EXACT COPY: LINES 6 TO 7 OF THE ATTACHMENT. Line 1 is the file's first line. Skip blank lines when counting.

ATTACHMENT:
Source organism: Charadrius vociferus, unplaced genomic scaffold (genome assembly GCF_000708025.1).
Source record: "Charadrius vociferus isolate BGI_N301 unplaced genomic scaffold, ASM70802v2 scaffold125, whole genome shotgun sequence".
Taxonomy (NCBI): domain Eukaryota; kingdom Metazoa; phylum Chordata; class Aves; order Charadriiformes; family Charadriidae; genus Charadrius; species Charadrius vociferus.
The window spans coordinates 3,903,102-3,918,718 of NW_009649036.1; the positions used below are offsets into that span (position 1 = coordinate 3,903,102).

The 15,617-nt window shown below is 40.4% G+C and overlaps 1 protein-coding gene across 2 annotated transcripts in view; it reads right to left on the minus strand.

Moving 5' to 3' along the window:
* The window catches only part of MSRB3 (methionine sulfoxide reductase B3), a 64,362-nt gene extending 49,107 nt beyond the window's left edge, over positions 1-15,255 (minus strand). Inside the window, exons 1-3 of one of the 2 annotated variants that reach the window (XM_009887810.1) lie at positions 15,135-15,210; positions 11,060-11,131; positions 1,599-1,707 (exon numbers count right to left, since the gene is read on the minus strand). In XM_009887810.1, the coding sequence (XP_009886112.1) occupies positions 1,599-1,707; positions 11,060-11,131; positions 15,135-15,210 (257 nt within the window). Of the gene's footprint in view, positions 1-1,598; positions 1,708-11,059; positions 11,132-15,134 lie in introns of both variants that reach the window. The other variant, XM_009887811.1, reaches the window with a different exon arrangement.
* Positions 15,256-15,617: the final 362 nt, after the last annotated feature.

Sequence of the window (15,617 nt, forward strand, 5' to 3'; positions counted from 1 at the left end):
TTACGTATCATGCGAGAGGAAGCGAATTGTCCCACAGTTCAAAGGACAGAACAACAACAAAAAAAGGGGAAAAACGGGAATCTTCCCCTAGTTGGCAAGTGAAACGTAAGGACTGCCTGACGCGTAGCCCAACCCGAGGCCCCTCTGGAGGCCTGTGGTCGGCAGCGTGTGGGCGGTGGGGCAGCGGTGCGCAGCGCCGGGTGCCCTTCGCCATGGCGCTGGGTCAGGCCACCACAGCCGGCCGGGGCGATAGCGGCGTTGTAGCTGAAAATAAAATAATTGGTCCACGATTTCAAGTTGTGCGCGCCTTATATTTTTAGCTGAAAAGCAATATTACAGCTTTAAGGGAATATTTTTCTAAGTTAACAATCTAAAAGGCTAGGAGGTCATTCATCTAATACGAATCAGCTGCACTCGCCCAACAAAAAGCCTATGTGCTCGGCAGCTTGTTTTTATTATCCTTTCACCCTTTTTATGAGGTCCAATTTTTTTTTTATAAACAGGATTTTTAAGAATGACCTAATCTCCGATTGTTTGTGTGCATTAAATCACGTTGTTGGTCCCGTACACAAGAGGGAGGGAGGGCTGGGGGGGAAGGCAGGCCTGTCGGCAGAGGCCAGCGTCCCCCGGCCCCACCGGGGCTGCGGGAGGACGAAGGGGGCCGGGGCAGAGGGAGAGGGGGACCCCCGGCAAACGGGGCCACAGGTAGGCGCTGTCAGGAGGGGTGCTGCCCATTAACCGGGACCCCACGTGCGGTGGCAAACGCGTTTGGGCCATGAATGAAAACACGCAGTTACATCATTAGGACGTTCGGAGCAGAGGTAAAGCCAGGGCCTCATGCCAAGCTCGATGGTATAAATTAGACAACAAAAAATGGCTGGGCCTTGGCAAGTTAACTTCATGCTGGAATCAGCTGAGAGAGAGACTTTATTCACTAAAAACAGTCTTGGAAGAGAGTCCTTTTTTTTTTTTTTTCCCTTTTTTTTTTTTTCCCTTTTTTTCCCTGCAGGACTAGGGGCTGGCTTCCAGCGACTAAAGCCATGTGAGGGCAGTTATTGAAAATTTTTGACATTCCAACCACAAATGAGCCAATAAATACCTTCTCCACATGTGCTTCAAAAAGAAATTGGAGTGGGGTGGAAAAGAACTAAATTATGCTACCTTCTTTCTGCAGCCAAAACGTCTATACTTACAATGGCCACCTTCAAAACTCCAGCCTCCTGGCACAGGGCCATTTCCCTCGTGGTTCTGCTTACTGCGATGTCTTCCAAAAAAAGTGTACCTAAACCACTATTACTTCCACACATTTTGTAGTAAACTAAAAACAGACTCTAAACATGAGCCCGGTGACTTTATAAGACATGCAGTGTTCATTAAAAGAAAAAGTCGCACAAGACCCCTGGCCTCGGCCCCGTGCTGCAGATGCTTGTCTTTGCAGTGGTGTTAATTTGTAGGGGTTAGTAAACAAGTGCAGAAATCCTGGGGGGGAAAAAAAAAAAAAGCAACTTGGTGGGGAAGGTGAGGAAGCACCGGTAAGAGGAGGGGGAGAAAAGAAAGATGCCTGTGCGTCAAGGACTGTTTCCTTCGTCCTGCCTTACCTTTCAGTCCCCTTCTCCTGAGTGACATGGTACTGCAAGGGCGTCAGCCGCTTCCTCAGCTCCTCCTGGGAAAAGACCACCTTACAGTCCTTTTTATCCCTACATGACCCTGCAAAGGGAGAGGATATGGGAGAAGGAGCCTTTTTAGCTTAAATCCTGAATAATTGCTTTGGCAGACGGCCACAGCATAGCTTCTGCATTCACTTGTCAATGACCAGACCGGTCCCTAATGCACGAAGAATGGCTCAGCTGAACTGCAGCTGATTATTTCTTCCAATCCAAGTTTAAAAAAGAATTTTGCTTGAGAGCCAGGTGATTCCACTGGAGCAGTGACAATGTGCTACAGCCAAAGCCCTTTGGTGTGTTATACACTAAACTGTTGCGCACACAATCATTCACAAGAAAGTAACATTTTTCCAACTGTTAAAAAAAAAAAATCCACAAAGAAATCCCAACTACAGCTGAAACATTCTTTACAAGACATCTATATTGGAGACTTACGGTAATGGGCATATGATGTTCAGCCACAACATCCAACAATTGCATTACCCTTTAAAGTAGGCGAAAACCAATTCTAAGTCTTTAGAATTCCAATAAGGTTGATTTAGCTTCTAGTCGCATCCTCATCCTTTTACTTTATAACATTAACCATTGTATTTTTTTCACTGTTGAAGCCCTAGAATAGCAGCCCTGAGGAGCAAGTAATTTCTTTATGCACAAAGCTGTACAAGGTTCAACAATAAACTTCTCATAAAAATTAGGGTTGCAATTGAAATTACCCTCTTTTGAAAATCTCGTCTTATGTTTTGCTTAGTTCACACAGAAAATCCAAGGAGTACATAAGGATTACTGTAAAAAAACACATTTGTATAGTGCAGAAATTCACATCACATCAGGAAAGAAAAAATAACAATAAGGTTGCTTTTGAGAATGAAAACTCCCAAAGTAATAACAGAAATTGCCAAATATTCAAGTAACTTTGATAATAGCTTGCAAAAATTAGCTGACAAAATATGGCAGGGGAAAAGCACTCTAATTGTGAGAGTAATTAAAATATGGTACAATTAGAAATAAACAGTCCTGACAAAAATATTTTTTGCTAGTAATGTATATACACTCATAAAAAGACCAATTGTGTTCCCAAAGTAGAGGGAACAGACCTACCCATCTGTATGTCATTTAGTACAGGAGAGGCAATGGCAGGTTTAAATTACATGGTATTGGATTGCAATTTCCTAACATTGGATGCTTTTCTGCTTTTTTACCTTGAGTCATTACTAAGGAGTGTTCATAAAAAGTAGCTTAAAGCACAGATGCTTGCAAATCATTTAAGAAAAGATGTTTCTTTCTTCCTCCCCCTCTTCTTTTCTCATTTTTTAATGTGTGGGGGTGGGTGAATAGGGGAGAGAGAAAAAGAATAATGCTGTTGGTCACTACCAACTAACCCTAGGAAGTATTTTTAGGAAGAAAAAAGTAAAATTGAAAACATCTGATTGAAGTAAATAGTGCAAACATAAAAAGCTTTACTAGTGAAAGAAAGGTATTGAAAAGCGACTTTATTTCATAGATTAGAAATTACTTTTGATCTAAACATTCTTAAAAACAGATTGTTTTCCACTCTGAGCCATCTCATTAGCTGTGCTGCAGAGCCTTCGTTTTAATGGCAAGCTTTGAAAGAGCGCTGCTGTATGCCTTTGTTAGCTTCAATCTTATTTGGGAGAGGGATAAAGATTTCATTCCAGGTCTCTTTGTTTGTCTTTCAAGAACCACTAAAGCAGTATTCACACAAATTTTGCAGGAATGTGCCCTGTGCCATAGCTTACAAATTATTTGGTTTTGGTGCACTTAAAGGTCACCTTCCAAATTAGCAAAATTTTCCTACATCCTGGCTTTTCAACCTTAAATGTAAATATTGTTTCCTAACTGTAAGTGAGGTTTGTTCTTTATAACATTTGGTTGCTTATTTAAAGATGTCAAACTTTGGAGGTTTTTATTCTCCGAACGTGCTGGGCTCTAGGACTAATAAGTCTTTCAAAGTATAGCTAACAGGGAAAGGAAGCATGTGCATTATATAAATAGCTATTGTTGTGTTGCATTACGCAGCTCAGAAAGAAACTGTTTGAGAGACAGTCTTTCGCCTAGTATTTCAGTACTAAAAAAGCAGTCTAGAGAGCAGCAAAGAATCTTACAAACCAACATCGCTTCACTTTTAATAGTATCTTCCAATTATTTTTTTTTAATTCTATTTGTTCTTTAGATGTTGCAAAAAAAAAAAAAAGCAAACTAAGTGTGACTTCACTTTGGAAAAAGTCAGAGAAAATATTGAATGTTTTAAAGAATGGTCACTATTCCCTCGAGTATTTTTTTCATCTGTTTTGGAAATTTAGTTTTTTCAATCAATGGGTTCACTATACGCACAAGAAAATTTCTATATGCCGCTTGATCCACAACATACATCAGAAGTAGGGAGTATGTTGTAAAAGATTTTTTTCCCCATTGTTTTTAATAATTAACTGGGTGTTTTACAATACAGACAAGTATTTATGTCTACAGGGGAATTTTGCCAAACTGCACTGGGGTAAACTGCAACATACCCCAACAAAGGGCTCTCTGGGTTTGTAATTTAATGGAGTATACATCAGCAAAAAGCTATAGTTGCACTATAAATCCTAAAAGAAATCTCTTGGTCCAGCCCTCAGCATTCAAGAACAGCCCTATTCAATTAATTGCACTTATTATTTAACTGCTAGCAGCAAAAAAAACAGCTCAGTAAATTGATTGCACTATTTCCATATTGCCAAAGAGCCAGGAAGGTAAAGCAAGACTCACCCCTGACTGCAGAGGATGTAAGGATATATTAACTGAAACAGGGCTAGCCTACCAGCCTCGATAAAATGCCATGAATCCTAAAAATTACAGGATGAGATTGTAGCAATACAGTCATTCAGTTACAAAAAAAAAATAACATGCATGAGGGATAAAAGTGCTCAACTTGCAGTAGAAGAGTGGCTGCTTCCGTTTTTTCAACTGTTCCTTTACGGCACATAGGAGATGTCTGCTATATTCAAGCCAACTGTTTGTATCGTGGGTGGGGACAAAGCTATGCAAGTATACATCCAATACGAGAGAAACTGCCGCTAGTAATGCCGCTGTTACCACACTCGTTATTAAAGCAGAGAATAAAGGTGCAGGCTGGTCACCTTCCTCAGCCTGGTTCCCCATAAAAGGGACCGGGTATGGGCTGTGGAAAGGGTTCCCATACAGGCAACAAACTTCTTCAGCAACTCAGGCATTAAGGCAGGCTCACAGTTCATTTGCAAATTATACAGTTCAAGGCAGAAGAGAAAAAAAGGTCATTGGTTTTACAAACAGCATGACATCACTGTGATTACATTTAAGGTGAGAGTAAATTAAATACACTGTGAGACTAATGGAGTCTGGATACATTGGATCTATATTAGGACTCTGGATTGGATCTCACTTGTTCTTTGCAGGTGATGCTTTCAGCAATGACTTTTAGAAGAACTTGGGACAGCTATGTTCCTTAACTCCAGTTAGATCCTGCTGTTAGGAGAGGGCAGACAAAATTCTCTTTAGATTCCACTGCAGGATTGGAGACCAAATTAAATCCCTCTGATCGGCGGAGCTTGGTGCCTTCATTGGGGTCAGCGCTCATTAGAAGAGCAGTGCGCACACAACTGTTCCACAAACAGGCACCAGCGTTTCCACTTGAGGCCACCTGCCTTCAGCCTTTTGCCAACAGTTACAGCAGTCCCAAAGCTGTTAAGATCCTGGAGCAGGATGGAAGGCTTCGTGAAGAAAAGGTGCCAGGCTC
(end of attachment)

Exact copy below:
Moving 5' to 3' along the window:
* The window catches only part of MSRB3 (methionine sulfoxide reductase B3), a 64,362-nt gene extending 49,107 nt beyond the window's left edge, over positions 1-15,255 (minus strand). Inside the window, exons 1-3 of one of the 2 annotated variants that reach the window (XM_009887810.1) lie at positions 15,135-15,210; positions 11,060-11,131; positions 1,599-1,707 (exon numbers count right to left, since the gene is read on the minus strand). In XM_009887810.1, the coding sequence (XP_009886112.1) occupies positions 1,599-1,707; positions 11,060-11,131; positions 15,135-15,210 (257 nt within the window). Of the gene's footprint in view, positions 1-1,598; positions 1,708-11,059; positions 11,132-15,134 lie in introns of both variants that reach the window. The other variant, XM_009887811.1, reaches the window with a different exon arrangement.